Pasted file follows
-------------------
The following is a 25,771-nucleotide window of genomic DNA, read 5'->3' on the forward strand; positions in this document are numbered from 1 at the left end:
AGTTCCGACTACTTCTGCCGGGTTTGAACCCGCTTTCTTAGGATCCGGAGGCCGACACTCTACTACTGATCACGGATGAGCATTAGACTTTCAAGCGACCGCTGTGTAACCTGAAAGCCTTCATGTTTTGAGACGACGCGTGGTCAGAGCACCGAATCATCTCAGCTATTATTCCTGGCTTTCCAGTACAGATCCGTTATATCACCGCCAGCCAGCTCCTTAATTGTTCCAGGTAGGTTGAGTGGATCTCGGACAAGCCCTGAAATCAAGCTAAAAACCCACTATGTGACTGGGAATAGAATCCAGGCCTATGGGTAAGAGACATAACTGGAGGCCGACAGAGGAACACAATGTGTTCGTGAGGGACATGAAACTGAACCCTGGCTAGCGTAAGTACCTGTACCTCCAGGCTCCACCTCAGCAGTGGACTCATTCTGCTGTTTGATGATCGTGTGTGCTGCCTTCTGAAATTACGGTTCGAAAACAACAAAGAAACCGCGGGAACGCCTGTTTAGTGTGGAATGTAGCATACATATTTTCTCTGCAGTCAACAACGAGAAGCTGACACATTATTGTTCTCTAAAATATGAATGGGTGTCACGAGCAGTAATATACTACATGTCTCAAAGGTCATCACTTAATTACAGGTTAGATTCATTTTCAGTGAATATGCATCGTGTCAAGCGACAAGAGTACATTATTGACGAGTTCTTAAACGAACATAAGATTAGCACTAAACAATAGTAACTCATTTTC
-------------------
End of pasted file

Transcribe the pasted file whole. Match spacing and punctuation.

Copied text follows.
The following is a 25,771-nucleotide window of genomic DNA, read 5'->3' on the forward strand; positions in this document are numbered from 1 at the left end:
AGTTCCGACTACTTCTGCCGGGTTTGAACCCGCTTTCTTAGGATCCGGAGGCCGACACTCTACTACTGATCACGGATGAGCATTAGACTTTCAAGCGACCGCTGTGTAACCTGAAAGCCTTCATGTTTTGAGACGACGCGTGGTCAGAGCACCGAATCATCTCAGCTATTATTCCTGGCTTTCCAGTACAGATCCGTTATATCACCGCCAGCCAGCTCCTTAATTGTTCCAGGTAGGTTGAGTGGATCTCGGACAAGCCCTGAAATCAAGCTAAAAACCCACTATGTGACTGGGAATAGAATCCAGGCCTATGGGTAAGAGACATAACTGGAGGCCGACAGAGGAACACAATGTGTTCGTGAGGGACATGAAACTGAACCCTGGCTAGCGTAAGTACCTGTACCTCCAGGCTCCACCTCAGCAGTGGACTCATTCTGCTGTTTGATGATCGTGTGTGCTGCCTTCTGAAATTACGGTTCGAAAACAACAAAGAAACCGCGGGAACGCCTGTTTAGTGTGGAATGTAGCATACATATTTTCTCTGCAGTCAACAACGAGAAGCTGACACATTATTGTTCTCTAAAATATGAATGGGTGTCACGAGCAGTAATATACTACATGTCTCAAAGGTCATCACTTAATTACAGGTTAGATTCATTTTCAGTGAATATGCATCGTGTCAAGCGACAAGAGTACATTATTGACGAGTTCTTAAACGAACATAAGATTAGCACTAAACAATAGTAACTCATTTTC